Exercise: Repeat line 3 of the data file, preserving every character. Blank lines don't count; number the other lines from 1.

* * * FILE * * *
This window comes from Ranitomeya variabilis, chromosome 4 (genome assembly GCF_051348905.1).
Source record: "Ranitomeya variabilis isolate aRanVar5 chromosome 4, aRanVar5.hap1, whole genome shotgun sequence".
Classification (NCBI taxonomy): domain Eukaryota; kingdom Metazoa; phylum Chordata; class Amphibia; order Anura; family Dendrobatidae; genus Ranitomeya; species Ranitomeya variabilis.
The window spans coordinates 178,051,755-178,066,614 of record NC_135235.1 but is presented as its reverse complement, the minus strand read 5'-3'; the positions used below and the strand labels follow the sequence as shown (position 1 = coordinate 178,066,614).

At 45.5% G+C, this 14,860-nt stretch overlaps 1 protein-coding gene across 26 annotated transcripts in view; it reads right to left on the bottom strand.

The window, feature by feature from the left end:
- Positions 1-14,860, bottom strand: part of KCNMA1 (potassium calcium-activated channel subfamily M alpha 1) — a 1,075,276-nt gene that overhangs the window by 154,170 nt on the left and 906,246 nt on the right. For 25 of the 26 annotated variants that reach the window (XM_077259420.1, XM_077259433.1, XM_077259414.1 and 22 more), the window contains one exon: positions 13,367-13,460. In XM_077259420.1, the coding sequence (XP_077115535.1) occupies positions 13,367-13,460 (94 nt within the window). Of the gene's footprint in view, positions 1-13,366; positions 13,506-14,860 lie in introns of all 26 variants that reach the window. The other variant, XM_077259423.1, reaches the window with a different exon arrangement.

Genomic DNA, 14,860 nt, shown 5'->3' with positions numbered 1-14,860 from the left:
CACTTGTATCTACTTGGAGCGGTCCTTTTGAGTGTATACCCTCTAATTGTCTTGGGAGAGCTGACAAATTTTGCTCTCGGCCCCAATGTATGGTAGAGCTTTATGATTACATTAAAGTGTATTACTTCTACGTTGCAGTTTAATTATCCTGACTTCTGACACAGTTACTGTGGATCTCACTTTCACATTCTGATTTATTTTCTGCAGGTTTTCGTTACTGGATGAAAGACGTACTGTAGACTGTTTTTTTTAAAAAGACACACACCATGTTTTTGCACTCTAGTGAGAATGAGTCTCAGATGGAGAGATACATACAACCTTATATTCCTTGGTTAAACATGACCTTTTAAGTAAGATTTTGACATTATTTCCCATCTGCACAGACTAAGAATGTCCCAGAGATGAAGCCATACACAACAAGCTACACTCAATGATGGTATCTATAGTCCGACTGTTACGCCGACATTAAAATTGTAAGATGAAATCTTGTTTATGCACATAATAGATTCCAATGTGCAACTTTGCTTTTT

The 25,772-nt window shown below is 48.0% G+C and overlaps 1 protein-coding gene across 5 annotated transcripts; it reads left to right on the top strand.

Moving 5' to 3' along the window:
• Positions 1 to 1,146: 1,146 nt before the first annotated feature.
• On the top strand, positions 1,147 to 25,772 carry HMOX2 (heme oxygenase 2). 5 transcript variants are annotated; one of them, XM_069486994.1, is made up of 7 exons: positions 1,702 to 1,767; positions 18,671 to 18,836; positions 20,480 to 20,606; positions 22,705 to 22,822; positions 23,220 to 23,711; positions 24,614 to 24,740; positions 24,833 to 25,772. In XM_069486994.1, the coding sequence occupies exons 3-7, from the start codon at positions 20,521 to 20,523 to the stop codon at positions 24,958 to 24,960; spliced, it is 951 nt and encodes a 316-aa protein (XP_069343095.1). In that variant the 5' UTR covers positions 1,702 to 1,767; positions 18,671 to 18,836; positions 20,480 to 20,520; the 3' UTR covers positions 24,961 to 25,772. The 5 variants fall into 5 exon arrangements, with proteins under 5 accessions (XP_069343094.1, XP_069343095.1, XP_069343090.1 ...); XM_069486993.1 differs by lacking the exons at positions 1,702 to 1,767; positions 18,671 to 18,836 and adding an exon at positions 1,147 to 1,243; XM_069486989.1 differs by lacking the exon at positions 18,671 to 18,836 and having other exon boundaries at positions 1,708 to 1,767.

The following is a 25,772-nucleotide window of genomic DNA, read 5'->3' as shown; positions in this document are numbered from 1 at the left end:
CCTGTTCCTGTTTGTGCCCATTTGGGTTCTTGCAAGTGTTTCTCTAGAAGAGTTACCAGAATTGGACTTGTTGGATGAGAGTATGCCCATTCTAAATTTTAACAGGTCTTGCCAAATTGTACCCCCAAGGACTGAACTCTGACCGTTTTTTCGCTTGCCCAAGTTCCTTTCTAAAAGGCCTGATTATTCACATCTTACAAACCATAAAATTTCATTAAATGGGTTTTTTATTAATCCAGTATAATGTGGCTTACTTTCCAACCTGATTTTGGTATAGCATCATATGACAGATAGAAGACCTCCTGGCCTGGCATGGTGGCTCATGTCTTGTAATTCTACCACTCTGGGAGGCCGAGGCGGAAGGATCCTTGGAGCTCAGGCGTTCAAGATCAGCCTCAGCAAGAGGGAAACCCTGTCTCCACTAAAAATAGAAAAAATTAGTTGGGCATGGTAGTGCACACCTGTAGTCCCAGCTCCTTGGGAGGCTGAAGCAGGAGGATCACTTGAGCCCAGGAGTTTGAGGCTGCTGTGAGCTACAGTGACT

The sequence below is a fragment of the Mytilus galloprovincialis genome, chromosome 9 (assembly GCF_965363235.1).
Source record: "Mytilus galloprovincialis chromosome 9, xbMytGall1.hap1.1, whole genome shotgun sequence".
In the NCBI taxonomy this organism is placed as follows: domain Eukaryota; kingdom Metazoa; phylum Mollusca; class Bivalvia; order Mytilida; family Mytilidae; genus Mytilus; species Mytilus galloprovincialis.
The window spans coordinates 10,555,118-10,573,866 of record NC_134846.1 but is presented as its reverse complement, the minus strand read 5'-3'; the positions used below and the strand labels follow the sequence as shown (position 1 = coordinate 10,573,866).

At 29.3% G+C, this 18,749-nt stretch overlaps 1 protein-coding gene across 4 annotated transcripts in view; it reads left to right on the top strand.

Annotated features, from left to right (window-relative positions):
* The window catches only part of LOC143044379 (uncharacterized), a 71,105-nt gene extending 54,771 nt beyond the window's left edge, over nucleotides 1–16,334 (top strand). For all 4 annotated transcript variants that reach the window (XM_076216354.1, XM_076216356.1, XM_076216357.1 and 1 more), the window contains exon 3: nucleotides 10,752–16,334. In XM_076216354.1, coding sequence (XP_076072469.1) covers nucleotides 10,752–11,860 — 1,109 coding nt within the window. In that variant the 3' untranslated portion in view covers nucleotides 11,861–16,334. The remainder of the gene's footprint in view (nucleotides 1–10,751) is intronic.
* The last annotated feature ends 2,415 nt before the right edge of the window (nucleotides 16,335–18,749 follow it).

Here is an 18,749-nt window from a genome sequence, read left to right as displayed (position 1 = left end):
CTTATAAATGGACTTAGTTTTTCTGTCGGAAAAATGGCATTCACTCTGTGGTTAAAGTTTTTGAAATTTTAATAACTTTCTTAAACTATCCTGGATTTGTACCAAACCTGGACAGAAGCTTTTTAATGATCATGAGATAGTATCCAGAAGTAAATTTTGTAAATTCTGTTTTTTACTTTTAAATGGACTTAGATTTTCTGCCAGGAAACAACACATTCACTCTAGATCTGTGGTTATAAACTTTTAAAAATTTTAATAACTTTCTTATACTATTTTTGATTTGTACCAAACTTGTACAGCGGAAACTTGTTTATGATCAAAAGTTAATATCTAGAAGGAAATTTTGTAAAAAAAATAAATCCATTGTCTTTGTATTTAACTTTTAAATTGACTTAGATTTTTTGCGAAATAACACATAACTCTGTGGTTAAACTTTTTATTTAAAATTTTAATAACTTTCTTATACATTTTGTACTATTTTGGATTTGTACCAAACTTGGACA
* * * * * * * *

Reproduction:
Classification (NCBI taxonomy): domain Eukaryota; kingdom Metazoa; phylum Chordata; class Amphibia; order Anura; family Dendrobatidae; genus Ranitomeya; species Ranitomeya variabilis.